A large-scale, coordinate-based meta-analysis of task-related deactivations was performed on studies archived in the BrainMap database to identify consistent nodes of the default mode network. Using activation likelihood estimation (ALE) (Eickhoff et al., 2009b
), DMN regions were identified in the precuneus, posterior and ventral anterior cingulate cortices, medial prefrontal cortex, bilateral inferior parietal lobules, bilateral middle temporal gyri, and left middle frontal gyrus. For each DMN node, behavioral profiles were constructed using BrainMap tools to quantitatively assess their functional attributes when active (not during rest), and meta-analytic connectivity modeling maps (MACM) were created to identify dissociable patterns of functional connectivity when unconstrained by any specific task. MACM maps were compared to determine which DMN nodes had the greatest degree of connectivity with other nodes, yielding a meta-analytic model of connectivity between default mode regions. Behavioral profiles of node sets were tested to determine significant functional properties of decomposed subnetworks in this model. Using this technique, affective and perceptual cliques of the DMN were identified, as well as the cliques associated with a reduced preference for motor processing.
The behavioral domain (BD) profiles and MACM maps definitively identified nine functional regions within the DMN. The PCC was observed as the central hub in six of the eight cliques identified in the DMN connectivity model (Table 3), in agreement with other studies that this cortical region is a critical node in the DMN (Raichle et al., 2001
; Grecius et al., 2003
; Fransson and Marrelec, 2008
). BD profiles revealed that even during tasks, functional specialization of DMN regions is limited: significant preference for two or fewer mental operations was observed for six regions. The precuneus and the right middle temporal gyrus (BA 39) displayed no domain preferences, while the PCC displayed the second least complex profile, with a simple decreased preference for action. In contrast, the RIPL and LIPL showed considerable functional specialization, with nine to fifteen significant domains, which suggests a different role within the DMN for these nodes.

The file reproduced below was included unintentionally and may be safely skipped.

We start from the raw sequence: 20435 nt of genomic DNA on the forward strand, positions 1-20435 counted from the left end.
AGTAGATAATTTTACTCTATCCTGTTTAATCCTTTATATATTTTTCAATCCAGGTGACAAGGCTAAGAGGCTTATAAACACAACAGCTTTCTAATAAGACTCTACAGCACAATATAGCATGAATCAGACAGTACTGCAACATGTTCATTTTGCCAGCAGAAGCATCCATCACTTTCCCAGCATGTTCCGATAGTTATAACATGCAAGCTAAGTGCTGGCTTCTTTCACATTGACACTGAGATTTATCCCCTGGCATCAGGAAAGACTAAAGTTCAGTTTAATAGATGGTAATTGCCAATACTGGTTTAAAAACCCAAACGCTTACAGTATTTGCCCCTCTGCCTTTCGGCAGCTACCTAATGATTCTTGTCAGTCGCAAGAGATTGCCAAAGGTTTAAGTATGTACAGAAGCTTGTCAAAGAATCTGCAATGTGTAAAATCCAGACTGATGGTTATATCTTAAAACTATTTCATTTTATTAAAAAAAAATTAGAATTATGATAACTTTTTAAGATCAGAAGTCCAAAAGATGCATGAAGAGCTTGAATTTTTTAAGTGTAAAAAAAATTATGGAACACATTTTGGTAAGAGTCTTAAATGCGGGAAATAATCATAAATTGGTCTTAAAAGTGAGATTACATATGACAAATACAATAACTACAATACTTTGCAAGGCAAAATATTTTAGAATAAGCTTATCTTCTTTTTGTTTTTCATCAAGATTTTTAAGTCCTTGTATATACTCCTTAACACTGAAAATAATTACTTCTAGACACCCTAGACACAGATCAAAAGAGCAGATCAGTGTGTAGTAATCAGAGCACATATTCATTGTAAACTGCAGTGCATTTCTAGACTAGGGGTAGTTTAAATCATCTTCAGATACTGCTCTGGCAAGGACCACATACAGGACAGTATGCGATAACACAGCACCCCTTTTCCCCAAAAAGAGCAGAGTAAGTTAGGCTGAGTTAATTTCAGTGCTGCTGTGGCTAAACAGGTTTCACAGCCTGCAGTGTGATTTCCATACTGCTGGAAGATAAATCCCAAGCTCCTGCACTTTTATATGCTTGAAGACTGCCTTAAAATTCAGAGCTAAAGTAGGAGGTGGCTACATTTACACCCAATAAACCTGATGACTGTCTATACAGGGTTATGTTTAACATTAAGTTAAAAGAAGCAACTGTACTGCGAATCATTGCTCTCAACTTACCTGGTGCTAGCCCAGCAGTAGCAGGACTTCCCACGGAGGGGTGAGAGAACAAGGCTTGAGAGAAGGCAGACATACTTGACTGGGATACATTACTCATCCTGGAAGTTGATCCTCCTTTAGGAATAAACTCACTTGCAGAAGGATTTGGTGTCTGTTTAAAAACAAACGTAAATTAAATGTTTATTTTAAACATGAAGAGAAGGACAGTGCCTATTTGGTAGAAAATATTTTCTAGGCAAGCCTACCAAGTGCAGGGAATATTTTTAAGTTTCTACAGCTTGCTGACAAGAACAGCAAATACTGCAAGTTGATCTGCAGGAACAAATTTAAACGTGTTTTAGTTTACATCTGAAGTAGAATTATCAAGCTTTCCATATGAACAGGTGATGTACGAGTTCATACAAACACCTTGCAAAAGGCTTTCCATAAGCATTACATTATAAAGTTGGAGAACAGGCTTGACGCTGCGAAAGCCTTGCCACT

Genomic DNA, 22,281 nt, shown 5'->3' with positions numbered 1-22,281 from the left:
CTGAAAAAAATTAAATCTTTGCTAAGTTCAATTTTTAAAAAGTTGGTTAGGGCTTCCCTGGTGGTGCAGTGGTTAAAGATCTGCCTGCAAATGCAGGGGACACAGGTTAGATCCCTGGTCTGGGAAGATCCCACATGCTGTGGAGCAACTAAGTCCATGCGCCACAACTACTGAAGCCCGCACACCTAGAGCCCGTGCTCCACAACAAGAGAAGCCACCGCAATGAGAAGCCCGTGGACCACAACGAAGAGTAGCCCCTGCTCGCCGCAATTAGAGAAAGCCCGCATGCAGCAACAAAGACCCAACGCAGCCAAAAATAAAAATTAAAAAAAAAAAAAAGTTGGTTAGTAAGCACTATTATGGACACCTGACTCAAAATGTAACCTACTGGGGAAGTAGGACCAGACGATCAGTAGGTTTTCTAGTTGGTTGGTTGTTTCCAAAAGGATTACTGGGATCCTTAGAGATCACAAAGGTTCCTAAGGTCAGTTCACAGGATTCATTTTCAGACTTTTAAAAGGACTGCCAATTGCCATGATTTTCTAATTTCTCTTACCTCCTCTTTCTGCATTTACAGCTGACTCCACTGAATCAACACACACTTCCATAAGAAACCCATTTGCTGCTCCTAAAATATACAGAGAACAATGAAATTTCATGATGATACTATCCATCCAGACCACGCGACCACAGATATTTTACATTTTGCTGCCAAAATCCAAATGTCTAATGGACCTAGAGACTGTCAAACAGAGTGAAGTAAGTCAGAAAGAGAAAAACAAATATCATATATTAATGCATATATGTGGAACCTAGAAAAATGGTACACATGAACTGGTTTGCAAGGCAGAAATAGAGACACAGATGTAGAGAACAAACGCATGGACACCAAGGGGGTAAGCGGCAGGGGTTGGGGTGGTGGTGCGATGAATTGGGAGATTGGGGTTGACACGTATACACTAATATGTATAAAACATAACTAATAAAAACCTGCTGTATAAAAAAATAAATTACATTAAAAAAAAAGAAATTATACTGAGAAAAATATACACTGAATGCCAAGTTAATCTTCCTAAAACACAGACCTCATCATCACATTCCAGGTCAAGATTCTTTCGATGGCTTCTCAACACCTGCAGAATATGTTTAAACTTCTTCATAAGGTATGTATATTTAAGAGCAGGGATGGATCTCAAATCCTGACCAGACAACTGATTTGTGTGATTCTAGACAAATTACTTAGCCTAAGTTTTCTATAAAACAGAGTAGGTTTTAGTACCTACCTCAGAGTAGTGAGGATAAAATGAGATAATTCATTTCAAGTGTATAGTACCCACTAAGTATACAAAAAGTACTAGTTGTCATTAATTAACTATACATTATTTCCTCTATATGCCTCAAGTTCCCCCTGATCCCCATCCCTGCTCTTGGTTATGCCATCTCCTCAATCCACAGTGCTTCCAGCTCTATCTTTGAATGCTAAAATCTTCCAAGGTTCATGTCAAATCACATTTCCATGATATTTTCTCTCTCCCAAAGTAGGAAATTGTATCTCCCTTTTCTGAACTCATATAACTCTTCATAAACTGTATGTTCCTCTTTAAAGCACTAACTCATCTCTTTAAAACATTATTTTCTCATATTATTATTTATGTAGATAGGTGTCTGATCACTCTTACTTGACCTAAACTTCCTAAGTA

In the comparison of individual MACM maps, the PCC and RMTG displayed the highest levels of functional coactivation with other regions, giving further confirmation of their crucial roles in the DMN. There was some, but not overly extensive, overlap across maps for the other seven regions. For all MACM maps, our analysis procedure was structured to first identify regions that are consistently deactivated
during tasks, and then analyze their functional connectivity across experiments in which they were observed to be active
. It has been postulated that characterizing the functional roles of DMN regions may be best undertaken by studying how these regions interact with other regions (Uddin et al., 2009
). The idea that the function of the DMN can be simplistically determined, or that each node contributes equally to this function is unlikely. This reasoning led us to investigate the functional specialization of the DMN regions with both modular and sub-network approaches. We believe that the MACM maps represent generalized functional connectivity for each region, which includes some component of interaction with other default mode regions as well as other components of other networks. Although it has been observed that connectivity of the DMN persists in passive and active tasks states (Greicius and Menon, 2004
; Fransson, 2006
; Buckner et al., 2009
), these regions are also known to be involved in various other behaviors in addition to default mode functioning. The inclusion of both DMN and non-DMN regions in the MACM maps is therefore not surprising.
Collective review of the MACM and BD profile results revealed that the degree of connectivity between DMN regions (i.e., number of coactivations across DMN regions) was inversely correlated with the complexity of their behavioral domain profiles (i.e., number of domain peaks) (P
<0.024); correlation was computed using square roots of the values to reduce the skew associated with the large number of peaks in the RIPL and LIPL. This observation indicates that the more critical default mode regions exhibit functional non-specialization, while more highly specialized nodes exhibit a reduced degree of default mode connectivity. Particularly, the RIPL and LIPL displayed low connectivity with other DMN regions. In contrast, these two regions exhibit strong connectivity with regions identified in a large-scale meta-analysis of executive function tasks (Minzenberg et al., 2009
), which includes regions that have previously been identified as being anti-correlated with the DMN (Fox et al., 2005
; Fransson, 2005
; Uddin et al., 2009